This is the culmination of the entire adventure, that huge battle you’ve been planning for weeks, that confrontation with the villain who has his thumb on the trigger of the thermonuclear warhead button, the last chance for the PCs to set things right.
Everything else in your adventure should lead the PCs to this moment. You want your middle to build to a fever pitch, so that your players are ready and eager to get to this moment. You know you’ve done your job correctly if, at this point, your players want to defeat the bad guy as much (or even more) than their characters do. They need to care about the outcome of this final showdown. Do everything you can to set the mood for the moment. Props, candles, music can all work to bring your players even deeper into the game, to help them feel like they’re actually there, actually immersed in the action, not just narrating it.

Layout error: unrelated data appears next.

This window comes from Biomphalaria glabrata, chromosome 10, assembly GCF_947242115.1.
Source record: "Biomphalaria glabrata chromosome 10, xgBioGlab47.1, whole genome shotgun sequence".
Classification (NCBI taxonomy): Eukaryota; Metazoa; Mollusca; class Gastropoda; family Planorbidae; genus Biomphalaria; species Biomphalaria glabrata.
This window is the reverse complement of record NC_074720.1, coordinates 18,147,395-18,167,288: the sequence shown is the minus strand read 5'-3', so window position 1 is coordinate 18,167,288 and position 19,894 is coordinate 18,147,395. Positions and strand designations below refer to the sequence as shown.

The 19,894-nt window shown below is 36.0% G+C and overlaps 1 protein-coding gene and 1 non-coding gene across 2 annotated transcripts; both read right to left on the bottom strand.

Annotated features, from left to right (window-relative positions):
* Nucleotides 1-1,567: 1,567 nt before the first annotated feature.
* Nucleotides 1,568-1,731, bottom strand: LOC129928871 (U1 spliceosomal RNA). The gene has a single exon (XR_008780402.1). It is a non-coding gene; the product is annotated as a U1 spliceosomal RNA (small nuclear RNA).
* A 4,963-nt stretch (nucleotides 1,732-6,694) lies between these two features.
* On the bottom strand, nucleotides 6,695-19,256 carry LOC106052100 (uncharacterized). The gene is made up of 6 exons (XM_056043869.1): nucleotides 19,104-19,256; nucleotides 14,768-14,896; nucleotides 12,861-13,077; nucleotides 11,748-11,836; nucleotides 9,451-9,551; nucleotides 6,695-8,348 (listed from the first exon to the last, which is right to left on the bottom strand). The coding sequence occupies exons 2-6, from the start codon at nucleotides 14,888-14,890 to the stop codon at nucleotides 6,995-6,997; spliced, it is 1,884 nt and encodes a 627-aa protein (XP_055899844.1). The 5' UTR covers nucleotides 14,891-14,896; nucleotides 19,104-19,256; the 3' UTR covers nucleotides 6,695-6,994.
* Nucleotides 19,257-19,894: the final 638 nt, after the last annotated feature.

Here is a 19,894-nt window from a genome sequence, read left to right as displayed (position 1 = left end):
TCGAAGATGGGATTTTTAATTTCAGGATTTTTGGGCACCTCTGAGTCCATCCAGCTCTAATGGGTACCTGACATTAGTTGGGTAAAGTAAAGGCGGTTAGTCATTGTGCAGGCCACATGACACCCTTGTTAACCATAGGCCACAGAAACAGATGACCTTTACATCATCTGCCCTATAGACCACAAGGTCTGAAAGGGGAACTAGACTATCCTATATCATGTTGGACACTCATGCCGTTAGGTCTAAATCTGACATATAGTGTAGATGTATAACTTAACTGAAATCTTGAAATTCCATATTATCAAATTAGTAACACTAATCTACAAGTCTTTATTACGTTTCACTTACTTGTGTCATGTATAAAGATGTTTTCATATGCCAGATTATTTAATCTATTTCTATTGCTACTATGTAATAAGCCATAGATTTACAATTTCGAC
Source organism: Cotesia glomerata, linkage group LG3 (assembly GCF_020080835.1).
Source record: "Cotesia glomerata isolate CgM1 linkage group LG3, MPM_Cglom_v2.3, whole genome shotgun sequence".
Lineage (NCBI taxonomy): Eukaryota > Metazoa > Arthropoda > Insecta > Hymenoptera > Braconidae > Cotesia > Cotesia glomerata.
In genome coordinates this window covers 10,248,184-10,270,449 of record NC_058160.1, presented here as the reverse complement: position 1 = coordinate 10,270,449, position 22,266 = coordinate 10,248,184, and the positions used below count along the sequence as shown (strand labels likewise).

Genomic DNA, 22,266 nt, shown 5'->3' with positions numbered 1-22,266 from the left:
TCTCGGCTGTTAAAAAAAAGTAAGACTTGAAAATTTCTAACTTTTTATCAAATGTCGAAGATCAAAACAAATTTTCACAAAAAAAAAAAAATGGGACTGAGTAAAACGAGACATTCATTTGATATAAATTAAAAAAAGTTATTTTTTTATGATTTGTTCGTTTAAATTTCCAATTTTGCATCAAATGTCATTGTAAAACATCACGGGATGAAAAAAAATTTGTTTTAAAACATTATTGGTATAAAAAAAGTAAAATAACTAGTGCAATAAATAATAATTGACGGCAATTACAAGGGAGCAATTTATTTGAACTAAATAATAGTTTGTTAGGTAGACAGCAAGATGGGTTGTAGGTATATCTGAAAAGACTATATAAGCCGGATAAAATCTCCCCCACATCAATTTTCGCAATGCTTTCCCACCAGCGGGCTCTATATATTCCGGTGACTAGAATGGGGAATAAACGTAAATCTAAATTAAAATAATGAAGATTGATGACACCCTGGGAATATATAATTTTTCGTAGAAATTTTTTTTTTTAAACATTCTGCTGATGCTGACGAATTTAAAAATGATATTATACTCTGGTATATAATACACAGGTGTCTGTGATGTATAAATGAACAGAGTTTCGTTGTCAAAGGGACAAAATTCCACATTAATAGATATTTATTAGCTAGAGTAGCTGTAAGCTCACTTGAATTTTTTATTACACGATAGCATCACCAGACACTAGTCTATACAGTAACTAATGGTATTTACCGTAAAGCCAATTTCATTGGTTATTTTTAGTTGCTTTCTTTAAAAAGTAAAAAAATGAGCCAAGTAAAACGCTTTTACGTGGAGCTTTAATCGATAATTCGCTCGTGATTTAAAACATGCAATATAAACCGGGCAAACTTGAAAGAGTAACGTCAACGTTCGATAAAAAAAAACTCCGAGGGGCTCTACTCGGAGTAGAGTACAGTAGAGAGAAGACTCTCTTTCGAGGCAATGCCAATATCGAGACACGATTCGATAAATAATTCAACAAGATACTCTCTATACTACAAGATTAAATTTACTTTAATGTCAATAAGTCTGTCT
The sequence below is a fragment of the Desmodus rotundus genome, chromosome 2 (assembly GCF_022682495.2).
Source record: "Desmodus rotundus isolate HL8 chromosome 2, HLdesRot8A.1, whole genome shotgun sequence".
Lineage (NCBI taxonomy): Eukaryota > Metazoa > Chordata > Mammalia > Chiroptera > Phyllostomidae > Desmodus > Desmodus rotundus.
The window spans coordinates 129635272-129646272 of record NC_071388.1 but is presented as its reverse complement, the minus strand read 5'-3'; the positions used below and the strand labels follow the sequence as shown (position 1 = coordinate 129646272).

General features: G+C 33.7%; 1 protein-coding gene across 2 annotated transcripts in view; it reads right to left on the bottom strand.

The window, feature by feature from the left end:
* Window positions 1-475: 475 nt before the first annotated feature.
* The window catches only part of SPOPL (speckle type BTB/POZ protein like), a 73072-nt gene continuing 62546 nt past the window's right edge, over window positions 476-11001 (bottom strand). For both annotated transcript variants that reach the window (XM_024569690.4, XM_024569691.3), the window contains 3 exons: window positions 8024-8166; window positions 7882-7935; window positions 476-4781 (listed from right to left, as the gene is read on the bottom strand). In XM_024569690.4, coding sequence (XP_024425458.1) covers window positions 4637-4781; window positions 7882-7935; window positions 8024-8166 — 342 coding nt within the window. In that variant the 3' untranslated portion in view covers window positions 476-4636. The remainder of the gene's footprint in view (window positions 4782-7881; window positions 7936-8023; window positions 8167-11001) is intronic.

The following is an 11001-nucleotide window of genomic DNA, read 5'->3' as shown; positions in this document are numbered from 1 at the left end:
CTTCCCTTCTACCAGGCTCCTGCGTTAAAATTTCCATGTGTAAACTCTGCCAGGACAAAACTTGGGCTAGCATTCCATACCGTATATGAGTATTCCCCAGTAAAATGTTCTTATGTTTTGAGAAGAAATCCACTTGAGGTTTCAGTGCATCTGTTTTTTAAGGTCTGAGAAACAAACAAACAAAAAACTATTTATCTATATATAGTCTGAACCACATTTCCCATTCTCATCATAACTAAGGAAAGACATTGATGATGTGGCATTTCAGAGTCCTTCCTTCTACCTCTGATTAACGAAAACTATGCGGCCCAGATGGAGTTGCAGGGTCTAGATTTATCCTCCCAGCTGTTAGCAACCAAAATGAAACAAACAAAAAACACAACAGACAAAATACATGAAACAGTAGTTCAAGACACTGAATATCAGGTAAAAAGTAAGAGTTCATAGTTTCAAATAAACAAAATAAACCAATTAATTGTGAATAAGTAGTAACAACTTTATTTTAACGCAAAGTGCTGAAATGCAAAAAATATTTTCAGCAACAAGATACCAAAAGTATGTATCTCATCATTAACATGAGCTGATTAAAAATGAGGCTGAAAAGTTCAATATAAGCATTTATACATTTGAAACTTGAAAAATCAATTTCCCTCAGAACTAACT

The outcome of this encounter needs to be in doubt. Players should feel like they have a real chance of failing and that that failure would have dire consequences for the game world. Likewise, if they succeed, they should also make an impact on the game world. Let their actions make a difference, let the PCs make history. If everything resets at the end of the adventure, players will have a feeling of “Why bother? Nothing we do makes any difference anyway.” But if you allow your players to be co-creators of the game world, they will become much more engaged and will eagerly await further adventures in your world.
This is an excerpt from The Adventure Creation Handbook, due to be released at the end of February 2011.
Articles Zemanta thinks may be related
- Why Not Just Give It To Them? (gnomestew.com)
- Personal Encounter Design Workshop from Critical Hits ” RPG (critical-hits.com)
- Why Create Custom Adventures? (rpggm.com)
- Writing the Adventure: Begin at the Beginning (rpggm.com)
- Before You Write: What Do Your Players and PCs Want? (rpggm.com)
- Before You Write an Adventure: Finding Inspiration – the Mind Map (rpggm.com)